Highly portentous goofiness.
Ryan North and Erica Henderson’s “Danger and Other Unknown Risks” (Penguin) is just the verbal irony necessary for us to magic our way through these modern (end)times.
By Ryan North and Erica Henderson. Illustrated by Erica Henderson.
A twisty, spellbinding adventure about a girl and her dog who want to save the world, “Danger and Other Unknown Risks” is the highly anticipated YA graphic novel debut from Eisner Award-winning and New York Times bestselling creators Ryan North and Erica Henderson.
The “Unbeatable Squirrel Girl” team of North and Henderson has already become a favorite in comics… and in my household. Lately, North’s Marvel writing (“Fantastic Four” “Secret Invasion”) has felt like a garden of ideas in an aging, repetitive house. As both artist and co-writer, Henderson’s storytelling encapsulates comics wit spanning from Windor McCay to Rachel Smythe: clever, clear, incandescent.
The two creators reunite in “Danger and Other Unknown Risks,” an original graphic novel that ventures with the confidence of two well-acquainted travelers hazarding a great frontier. In interviews, North admitted only figuring out midway through the creation process that the publisher meant the book to target young readers. Happy accident. In truth, it’s for us all.
The fun, adventurous romp follows young Marguerite de Pruitt, raised into her destiny as The Chosen One to save humankind, accompanied by loyal husky hound Daisy— who talks!
From the jump, magic is afoot: cultists, a Monkey’s Paw, Latinate spells, runes, unicorns… and doom. But also, remnants of our everyday wonders: emptied big box stores, flightless airplanes, lawn chairs surrounded by overgrown flora.
Marguerite’s crunchy Uncle Bernard is our first wise mentor to a world where “for the first fifty years of his life, he was prepared for the end times to come… But death didn’t come from above. It came from all around. And not all at once.”
North and Henderson’s premise for apocalypse is quickly and off-handedly dispensed: Remember Y2K, the computer-flub-turned-momentary-panic-then-harmless-false-alarm? In Marguerite’s world, the millenium’s turn actually DID bring about something cataclysmic: the activation of MAGIC around the world, causing a shutdown of electronics everywhere, throwing civilization into chaos.
As it turns out, Uncle Bernard himself holds onto some powerful magic amid the bunker-like existence he’s carved out in this survivalist world… and he knows a thing or two about the future, too. Some of this he selectively imparts on his niece Marguerite, who stumbles through her apprenticeship in spell-casting but nonetheless embraces her Chosen One calling. Daisy the dog is the perfect “mage’s best friend” through Marguerite’s perilous journey, where we meet them mid-action.
Here’s where Henderson and North being well-practiced storytellers in the economy of comics — have you seen how much story and jokes they packed into 22 pages of “Squirrel Girl”?– holds serve in the graphic novel format. Too many YA OGNs err either on the side of overexplaining or underexplaining the particular rules and stakes or the mores and mechanisms of a story’s world, as if they were the first to propose such departures, and not one of seven million such speculative universes.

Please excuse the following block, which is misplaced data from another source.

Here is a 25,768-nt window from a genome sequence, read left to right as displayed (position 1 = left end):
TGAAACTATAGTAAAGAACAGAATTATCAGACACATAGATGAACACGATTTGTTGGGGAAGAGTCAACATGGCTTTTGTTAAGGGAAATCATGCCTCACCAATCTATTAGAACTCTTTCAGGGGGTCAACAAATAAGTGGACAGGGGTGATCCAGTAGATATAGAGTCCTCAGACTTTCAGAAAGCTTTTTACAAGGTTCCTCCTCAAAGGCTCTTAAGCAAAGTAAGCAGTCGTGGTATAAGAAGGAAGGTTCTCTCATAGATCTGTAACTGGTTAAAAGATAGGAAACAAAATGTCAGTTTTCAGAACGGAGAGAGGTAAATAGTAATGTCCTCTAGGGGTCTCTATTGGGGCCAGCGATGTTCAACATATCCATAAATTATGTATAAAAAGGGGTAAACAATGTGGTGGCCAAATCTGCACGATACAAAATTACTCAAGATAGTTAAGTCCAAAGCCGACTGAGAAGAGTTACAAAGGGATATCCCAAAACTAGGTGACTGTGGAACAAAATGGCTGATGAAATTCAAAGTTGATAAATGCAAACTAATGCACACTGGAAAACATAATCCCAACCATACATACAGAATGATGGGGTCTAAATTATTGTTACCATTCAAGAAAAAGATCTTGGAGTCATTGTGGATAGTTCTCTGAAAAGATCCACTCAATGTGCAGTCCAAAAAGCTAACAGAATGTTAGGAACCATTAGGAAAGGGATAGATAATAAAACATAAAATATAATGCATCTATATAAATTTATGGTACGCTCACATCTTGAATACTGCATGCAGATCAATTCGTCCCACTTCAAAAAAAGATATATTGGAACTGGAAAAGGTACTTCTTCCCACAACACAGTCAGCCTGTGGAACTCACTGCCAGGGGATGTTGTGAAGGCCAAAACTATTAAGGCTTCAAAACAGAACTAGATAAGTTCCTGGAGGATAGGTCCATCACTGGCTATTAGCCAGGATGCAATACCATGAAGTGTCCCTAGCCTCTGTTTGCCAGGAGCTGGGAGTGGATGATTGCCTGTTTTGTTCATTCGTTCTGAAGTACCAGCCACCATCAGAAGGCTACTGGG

These creators waste no time, and they pack so much fun and intrigue in quick set pieces, the stakes never feel like homework. While escaping dangers and risks known and unknown, Marguerite and Daisy befriend Jacin, a new friend from an old time. Yes, time-travel winds its way in. So do Toads, magical farms, and travel chainsaws.
The net result is a quirky yet satisfying read, even if the plot’s twists and turns won’t feel startlingly new for seasoned readers. Nor is “Danger” as funny as some of North’s or Henderson’s other works, at least in volume of jokes for jokes’ sake. In fact, though the art and story are suffused with wit, the portions of humor seem finely measured so as to illuminate rather than to deflect the questions contemplated by “Danger and Other Unknown Risks.”
Questions? Contemplation? I couldn’t avoid them, while I read the book side-by-side with my pre-teen daughter. Those existential crises of late modernity, our inexorable plummeting toward disaster and division, our due reprisals for our amok excesses… how in the heck do we expect our kids to save us all?Continued below
There’s almost an anxiousness in our storytelling these days, where we can’t hide our need for inspiration and courage, but we’re also guiltily aware that we’ve plunged our planet to the place where it desperately needs saving… and that’s a damn cruel burden we’ve tied around our kids’ necks. I can’t help but wonder if North and Henderson aren’t teasingly and liberatingly tickling those contradictions in us. (The internet informs me that Ryan North is my exact same age. And apparently, one whole foot taller than me.)
Yes, we could live with more climate cautionary tales and representational role model biographies. But we sure do need some absurdity to survive all this solemnity! You know what made Everything Everywhere All At Once so resonant to my experience as an Asian-American immigrant? Not just the intergenerational tensions, the struggle for survival, or the kung fu acrobatics. It was the absurdity— the crazy clash of psychotically self-serious opposing realities, the fast-cut multiverses of infinite possibilities, the everything bagel of it all.
Our world, terrifyingly, feels more and more like this. Dangers multiplying logarithmically, risks uncountable. How do we get through? We need to just hold on to our determination, and to our husky dog companions. Laughing in the face of danger all the way.
North and Henderson’s book is an incantation for hope.